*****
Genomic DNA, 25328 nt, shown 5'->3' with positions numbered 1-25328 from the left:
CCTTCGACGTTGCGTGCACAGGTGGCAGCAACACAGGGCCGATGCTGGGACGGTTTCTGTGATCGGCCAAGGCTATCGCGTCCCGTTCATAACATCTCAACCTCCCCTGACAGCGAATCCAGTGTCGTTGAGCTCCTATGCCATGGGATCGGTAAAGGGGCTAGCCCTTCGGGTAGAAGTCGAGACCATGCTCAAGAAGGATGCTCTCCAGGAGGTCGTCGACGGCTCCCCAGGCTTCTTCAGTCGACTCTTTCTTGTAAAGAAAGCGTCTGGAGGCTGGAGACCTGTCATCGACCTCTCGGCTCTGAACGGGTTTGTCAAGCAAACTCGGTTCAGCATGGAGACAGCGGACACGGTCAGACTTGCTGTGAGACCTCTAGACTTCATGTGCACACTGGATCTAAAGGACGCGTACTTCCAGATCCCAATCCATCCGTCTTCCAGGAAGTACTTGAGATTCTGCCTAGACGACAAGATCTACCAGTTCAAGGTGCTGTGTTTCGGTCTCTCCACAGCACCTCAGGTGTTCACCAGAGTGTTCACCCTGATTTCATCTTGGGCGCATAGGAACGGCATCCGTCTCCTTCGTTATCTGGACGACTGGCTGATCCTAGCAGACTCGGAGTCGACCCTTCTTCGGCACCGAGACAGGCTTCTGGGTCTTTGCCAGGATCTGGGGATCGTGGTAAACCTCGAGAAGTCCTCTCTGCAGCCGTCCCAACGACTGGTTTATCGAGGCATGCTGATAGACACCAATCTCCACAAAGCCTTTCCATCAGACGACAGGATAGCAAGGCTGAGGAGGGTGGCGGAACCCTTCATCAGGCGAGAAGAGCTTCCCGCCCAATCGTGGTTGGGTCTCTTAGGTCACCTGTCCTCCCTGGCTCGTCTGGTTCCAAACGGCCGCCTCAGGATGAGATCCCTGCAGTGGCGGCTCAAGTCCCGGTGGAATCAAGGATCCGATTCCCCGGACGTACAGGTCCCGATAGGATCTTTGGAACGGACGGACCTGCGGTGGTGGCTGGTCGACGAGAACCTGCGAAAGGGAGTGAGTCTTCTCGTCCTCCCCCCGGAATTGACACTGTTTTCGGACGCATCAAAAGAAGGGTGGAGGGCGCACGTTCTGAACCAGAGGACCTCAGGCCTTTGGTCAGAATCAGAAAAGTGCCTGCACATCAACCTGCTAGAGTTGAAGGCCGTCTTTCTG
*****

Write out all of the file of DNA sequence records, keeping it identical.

Genomic DNA, 25328 nt, shown 5'->3' with positions numbered 1-25328 from the left:
CCTTCGACGTTGCGTGCACAGGTGGCAGCAACACAGGGCCGATGCTGGGACGGTTTCTGTGATCGGCCAAGGCTATCGCGTCCCGTTCATAACATCTCAACCTCCCCTGACAGCGAATCCAGTGTCGTTGAGCTCCTATGCCATGGGATCGGTAAAGGGGCTAGCCCTTCGGGTAGAAGTCGAGACCATGCTCAAGAAGGATGCTCTCCAGGAGGTCGTCGACGGCTCCCCAGGCTTCTTCAGTCGACTCTTTCTTGTAAAGAAAGCGTCTGGAGGCTGGAGACCTGTCATCGACCTCTCGGCTCTGAACGGGTTTGTCAAGCAAACTCGGTTCAGCATGGAGACAGCGGACACGGTCAGACTTGCTGTGAGACCTCTAGACTTCATGTGCACACTGGATCTAAAGGACGCGTACTTCCAGATCCCAATCCATCCGTCTTCCAGGAAGTACTTGAGATTCTGCCTAGACGACAAGATCTACCAGTTCAAGGTGCTGTGTTTCGGTCTCTCCACAGCACCTCAGGTGTTCACCAGAGTGTTCACCCTGATTTCATCTTGGGCGCATAGGAACGGCATCCGTCTCCTTCGTTATCTGGACGACTGGCTGATCCTAGCAGACTCGGAGTCGACCCTTCTTCGGCACCGAGACAGGCTTCTGGGTCTTTGCCAGGATCTGGGGATCGTGGTAAACCTCGAGAAGTCCTCTCTGCAGCCGTCCCAACGACTGGTTTATCGAGGCATGCTGATAGACACCAATCTCCACAAAGCCTTTCCATCAGACGACAGGATAGCAAGGCTGAGGAGGGTGGCGGAACCCTTCATCAGGCGAGAAGAGCTTCCCGCCCAATCGTGGTTGGGTCTCTTAGGTCACCTGTCCTCCCTGGCTCGTCTGGTTCCAAACGGCCGCCTCAGGATGAGATCCCTGCAGTGGCGGCTCAAGTCCCGGTGGAATCAAGGATCCGATTCCCCGGACGTACAGGTCCCGATAGGATCTTTGGAACGGACGGACCTGCGGTGGTGGCTGGTCGACGAGAACCTGCGAAAGGGAGTGAGTCTTCTCGTCCTCCCCCCGGAATTGACACTGTTTTCGGACGCATCAAAAGAAGGGTGGAGGGCGCACGTTCTGAACCAGAGGACCTCAGGCCTTTGGTCAGAATCAGAAAAGTGCCTGCACATCAACCTGCTAGAGTTGAAGGCCGTCTTTCTG